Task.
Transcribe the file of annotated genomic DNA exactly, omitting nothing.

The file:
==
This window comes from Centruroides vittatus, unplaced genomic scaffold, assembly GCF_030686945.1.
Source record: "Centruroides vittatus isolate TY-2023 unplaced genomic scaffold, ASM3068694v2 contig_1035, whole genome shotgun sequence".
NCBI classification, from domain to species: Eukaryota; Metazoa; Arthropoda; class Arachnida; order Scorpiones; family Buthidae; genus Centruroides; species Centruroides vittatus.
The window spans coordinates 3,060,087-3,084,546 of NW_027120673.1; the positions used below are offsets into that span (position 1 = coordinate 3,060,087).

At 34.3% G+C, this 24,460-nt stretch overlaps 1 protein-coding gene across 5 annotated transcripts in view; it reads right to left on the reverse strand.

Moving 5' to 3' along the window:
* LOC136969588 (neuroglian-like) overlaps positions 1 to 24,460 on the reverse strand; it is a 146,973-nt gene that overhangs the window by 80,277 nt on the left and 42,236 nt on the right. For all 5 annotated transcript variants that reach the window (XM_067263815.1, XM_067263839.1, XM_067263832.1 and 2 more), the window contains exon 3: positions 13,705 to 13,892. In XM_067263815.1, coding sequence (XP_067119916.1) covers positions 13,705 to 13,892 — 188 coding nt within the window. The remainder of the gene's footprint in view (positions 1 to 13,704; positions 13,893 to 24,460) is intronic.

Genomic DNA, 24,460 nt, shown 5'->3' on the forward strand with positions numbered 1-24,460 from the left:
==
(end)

This window comes from Centruroides vittatus, unplaced genomic scaffold, assembly GCF_030686945.1.
Source record: "Centruroides vittatus isolate TY-2023 unplaced genomic scaffold, ASM3068694v2 contig_1035, whole genome shotgun sequence".
NCBI classification, from domain to species: Eukaryota; Metazoa; Arthropoda; class Arachnida; order Scorpiones; family Buthidae; genus Centruroides; species Centruroides vittatus.
The window spans coordinates 3,060,087-3,084,546 of NW_027120673.1; the positions used below are offsets into that span (position 1 = coordinate 3,060,087).

At 34.3% G+C, this 24,460-nt stretch overlaps 1 protein-coding gene across 5 annotated transcripts in view; it reads right to left on the reverse strand.

Moving 5' to 3' along the window:
* LOC136969588 (neuroglian-like) overlaps positions 1 to 24,460 on the reverse strand; it is a 146,973-nt gene that overhangs the window by 80,277 nt on the left and 42,236 nt on the right. For all 5 annotated transcript variants that reach the window (XM_067263815.1, XM_067263839.1, XM_067263832.1 and 2 more), the window contains exon 3: positions 13,705 to 13,892. In XM_067263815.1, coding sequence (XP_067119916.1) covers positions 13,705 to 13,892 — 188 coding nt within the window. The remainder of the gene's footprint in view (positions 1 to 13,704; positions 13,893 to 24,460) is intronic.

Genomic DNA, 24,460 nt, shown 5'->3' on the forward strand with positions numbered 1-24,460 from the left: